An uninvited guest slipped into the living room of William and Jan Brankin’s Simi Valley home one day: a baby Southern Pacific rattlesnake.
“At first my husband thought the dog had pooped on the carpet, because that’s what it looked like all curled up,” said Jan Brankin. “He was about to kick the dog when he realized it was a snake--a rattlesnake at that.”
Such encounters are occurring across Southern California as warmer summer temperatures draw snakes into the back yards--and sometimes the homes--of people living by the deserts and foothills of Southern California. On Friday, Donald Mathews of Leona Valley was bitten by a rattlesnake as he peeked through a trapdoor into his attic.
Between April and October, depending on the weather, animal control officers and firefighters respond to thousands of snake sightings.
“We tell people to expect it because it’s going to happen,” said Bruce Richards of the Los Angeles County animal regulation office in Agoura Hills. “It may be only one rattlesnake, but that may be the one that gets you.”
Brankin, the mother of a 3-year-old boy and baby-sitter to two other toddlers, said the children had played in their back yard most of the afternoon before the reptile wound its way into their living room.
“It’s a little worrying, especially with small children around,” said Brankin.
“But we’re encroaching on his land as much as he’s encroaching on ours,” she said. “Just a few years ago, this whole area was barren. We’ll be keeping a closer eye on the yard from now on, though.”
Using thick leather riding gloves, William Brankin herded the snake into a sealable bucket, and he and his wife then moved the wayward serpent to the hills above their Wood Ranch subdivision. Officials say the better course would have been to call in an expert.
California is home to four general varieties of snakes: rattler, gopher, garter and king snakes. The non-venomous garter, gopher and king snakes account for most of the 120 species that make up the state’s four general varieties.
Rattlesnakes--representing six different species--are the only venomous snakes in California. The most populous by far is the Southern Pacific rattler, which grows to about 6 feet.
Experts say that animals are more often the victims of snakebites than human beings because they are both curious and ignorant about the reptiles.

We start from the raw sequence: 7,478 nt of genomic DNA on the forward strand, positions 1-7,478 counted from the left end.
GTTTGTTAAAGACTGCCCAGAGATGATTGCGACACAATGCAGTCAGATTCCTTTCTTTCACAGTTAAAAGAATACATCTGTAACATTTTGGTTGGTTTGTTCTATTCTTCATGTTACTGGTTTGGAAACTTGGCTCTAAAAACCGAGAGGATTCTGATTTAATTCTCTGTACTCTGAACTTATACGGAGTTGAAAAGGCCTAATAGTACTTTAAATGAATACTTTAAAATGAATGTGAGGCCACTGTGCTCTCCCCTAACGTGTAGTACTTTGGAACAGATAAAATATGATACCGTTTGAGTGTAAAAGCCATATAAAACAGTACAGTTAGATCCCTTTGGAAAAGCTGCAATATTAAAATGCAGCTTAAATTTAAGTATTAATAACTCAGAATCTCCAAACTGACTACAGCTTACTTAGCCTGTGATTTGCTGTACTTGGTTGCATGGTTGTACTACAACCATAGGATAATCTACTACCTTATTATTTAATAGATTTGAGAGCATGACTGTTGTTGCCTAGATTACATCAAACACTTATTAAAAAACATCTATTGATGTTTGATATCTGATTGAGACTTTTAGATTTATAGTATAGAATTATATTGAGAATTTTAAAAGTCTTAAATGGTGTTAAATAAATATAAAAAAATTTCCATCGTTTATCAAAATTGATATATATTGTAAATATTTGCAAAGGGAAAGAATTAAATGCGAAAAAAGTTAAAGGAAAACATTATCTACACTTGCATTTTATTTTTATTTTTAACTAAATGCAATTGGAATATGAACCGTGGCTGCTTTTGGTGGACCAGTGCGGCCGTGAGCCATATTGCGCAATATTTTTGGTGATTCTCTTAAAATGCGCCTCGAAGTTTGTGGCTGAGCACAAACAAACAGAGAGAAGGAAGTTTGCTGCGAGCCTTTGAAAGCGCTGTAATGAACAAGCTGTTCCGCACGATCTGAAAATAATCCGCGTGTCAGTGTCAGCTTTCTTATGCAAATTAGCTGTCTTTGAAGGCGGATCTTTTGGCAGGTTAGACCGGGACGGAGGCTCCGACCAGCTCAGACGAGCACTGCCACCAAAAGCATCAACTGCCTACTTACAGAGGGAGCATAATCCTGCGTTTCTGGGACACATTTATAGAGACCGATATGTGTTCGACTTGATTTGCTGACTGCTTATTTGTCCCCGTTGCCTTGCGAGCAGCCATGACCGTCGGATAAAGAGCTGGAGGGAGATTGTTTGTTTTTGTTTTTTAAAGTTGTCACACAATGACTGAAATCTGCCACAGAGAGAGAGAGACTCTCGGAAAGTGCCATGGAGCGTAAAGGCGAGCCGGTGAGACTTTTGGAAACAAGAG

Last year, a riding horse died within 30 minutes of being bitten by a rattlesnake at O’Neill Regional Park in Orange County. The woman astride the animal told officials that the snake seemed to attack the horse.
“It was a very aggressive rattlesnake,” park ranger Ron Slimm said at the time.
One emergency-room physician said he hopes this season is nothing like a year ago, when heavy rains increased the rat and mice populations--favorites foods of many snakes--and brought him a host of rattlesnake victims.
“We had a real run last year,” said Dr. Philip Macniel, an attending physician at the UC Irvine emergency room. “At one point, we had four (bite victims) in the course of three weeks. One of them was particularly ill and had to be put on life support.”
Snake sightings typically occur in the deserts and foothills--and in the housing developments that have sprung up next to them.
Southern Pacific rattlers, however, do not limit themselves to undeveloped open spaces.
Officials at the Burbank Animal Shelter routinely answer snake-sighting calls in the hills in back of the city. When they do, one officer said, they don’t bother trying to relocate the snake. Instead, they hack it to death with a hoe or shovel.
“We respond immediately to the call, and the snake is dispatched on the spot,” said Senior Animal Control Officer Harold Hagler.
“These mountains have all kinds of hikers,” Hagler said. “You can’t relocate a poisonous reptile to where a citizen could get bit.”
Some Ventura County fire officials feel the same way.
“If it’s determined to be a rattlesnake, we kill it on the spot,” said Capt. Ken Maffei. “We’re not going to jeopardize our people by playing with rattlesnakes.”
There are major, easily discernible differences between venomous and non-venomous snakes, said Patrick Musone of the Ventura County Animal Regulation department.
Venomous snakes have triangular heads, thicker bodies, blunt tails, pushed-up noses and Loreal pits--small holes between the nostrils and eyes that are used to smell. Non-venomous snakes have none of those characteristics.
Musone tells children--and anyone else who will listen--that without the serpents rodent populations would swell to even larger numbers, and mudslides would become more frequent because of the holes dug by rats and mice.
“We’re trying to reach the youth now so the future generation will be a little less harsh on animals that are misunderstood,” he said.
Lisa Clark understands just one thing about rattlesnakes: They bite. While hiking in Matilija Canyon near Ojai last summer, she stepped on a slumbering, 6-foot rattler.
“I got very sick from it. I was in the hospital for 10 days,” said Clark, who owns the Busy Babes hair salon in Ojai.
“I’m still not over it completely, not really,” she said. “But as for the physical part of it, it was three months before I got better. They gave me anti-venin, but that didn’t work too well.”